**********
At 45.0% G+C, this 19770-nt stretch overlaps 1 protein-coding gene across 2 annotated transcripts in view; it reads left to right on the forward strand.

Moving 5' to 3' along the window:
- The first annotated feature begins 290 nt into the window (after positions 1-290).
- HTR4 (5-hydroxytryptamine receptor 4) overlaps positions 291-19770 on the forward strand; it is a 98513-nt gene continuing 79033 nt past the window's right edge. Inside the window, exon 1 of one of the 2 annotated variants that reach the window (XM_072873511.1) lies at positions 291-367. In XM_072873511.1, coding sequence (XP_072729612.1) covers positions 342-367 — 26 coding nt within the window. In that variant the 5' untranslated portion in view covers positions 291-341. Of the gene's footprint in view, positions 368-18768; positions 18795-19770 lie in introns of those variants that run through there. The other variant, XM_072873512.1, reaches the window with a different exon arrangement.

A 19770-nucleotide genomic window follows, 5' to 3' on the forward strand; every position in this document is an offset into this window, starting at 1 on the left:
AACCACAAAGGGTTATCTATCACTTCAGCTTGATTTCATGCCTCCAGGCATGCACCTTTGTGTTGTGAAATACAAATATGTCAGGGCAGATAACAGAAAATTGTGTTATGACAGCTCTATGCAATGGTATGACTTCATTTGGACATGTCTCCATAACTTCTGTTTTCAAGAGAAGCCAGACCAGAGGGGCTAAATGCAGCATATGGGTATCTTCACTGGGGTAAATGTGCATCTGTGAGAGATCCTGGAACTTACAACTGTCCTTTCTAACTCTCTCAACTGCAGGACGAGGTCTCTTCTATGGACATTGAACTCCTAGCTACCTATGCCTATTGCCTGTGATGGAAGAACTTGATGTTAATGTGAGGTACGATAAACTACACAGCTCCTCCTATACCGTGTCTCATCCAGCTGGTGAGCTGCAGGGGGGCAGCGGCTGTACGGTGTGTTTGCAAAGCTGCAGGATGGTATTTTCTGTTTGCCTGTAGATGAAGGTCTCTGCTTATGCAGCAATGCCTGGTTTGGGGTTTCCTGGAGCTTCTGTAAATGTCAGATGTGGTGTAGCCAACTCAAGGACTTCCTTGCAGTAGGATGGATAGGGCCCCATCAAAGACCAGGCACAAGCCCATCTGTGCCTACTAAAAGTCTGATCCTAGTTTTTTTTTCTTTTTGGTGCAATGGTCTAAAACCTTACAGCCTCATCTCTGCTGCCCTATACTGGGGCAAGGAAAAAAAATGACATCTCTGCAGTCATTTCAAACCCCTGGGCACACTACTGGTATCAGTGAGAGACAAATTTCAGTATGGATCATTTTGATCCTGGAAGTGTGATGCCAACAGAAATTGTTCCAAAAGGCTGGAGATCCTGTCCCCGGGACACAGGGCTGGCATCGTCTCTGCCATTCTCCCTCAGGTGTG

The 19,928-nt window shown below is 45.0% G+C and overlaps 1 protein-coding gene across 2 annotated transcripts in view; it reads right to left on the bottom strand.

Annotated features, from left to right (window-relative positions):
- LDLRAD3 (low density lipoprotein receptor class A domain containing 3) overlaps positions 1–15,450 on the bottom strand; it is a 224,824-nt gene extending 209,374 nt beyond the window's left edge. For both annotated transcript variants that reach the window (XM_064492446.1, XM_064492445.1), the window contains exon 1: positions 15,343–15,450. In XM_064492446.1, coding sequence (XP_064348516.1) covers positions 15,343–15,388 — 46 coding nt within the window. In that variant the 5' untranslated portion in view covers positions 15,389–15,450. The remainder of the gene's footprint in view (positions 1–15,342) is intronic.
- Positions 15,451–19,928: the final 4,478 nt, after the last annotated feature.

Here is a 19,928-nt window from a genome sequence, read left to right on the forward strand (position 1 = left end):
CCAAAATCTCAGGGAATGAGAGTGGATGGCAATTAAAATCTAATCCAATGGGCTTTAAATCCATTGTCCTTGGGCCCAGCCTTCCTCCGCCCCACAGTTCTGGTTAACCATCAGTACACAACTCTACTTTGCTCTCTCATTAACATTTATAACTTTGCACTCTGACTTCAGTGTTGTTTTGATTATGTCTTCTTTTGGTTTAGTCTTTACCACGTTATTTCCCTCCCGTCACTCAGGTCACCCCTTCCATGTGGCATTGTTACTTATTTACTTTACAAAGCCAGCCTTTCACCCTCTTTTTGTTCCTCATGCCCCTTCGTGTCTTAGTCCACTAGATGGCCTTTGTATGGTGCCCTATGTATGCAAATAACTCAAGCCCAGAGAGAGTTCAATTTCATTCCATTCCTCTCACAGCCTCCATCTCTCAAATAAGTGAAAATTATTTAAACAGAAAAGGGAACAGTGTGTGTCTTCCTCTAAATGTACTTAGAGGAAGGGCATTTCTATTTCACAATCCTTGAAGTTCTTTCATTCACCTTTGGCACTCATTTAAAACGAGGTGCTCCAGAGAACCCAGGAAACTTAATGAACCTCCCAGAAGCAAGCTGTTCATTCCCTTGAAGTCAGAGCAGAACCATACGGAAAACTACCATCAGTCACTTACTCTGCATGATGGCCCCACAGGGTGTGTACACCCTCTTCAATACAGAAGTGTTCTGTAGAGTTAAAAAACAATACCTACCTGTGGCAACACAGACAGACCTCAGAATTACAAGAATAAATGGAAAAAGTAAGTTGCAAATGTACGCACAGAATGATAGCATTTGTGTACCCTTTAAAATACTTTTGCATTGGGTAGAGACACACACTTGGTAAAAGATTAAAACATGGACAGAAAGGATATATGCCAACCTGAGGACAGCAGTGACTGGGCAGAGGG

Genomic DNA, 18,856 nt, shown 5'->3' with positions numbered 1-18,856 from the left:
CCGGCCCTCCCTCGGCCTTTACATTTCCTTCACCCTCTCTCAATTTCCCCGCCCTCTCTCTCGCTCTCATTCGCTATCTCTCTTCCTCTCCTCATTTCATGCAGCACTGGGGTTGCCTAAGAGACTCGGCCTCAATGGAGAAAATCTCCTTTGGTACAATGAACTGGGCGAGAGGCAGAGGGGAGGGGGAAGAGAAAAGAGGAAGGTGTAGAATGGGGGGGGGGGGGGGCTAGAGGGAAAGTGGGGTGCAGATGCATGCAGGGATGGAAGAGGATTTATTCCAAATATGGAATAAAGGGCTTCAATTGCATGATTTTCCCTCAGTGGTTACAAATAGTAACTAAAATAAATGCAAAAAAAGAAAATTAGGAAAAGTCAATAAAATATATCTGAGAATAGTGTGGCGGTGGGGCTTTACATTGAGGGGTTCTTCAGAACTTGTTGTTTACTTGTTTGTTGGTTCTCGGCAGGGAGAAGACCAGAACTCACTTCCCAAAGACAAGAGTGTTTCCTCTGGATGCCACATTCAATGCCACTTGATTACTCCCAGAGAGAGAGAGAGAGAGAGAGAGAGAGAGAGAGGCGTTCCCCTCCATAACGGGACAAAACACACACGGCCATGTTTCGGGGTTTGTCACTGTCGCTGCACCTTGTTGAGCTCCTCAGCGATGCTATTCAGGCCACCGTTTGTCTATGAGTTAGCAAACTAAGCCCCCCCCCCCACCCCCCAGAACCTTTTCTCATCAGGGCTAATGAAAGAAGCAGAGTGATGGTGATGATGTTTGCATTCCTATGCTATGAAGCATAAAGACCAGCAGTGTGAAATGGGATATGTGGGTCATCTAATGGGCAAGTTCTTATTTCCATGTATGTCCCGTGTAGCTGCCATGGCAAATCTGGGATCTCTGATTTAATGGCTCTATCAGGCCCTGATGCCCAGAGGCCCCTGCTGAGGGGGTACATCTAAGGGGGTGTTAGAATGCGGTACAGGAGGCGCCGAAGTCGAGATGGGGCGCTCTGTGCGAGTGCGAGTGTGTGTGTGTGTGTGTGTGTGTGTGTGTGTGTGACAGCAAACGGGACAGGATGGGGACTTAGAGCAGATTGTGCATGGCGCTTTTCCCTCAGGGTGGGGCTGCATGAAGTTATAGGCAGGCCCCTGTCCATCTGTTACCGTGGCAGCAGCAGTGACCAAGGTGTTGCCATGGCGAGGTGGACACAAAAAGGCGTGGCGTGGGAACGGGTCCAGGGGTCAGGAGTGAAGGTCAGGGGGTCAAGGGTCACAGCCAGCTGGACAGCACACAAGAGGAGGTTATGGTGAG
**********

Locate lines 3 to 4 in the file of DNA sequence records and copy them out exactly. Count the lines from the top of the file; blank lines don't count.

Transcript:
- The first annotated feature begins 290 nt into the window (after positions 1-290).
- HTR4 (5-hydroxytryptamine receptor 4) overlaps positions 291-19770 on the forward strand; it is a 98513-nt gene continuing 79033 nt past the window's right edge. Inside the window, exon 1 of one of the 2 annotated variants that reach the window (XM_072873511.1) lies at positions 291-367. In XM_072873511.1, coding sequence (XP_072729612.1) covers positions 342-367 — 26 coding nt within the window. In that variant the 5' untranslated portion in view covers positions 291-341. Of the gene's footprint in view, positions 368-18768; positions 18795-19770 lie in introns of those variants that run through there. The other variant, XM_072873512.1, reaches the window with a different exon arrangement.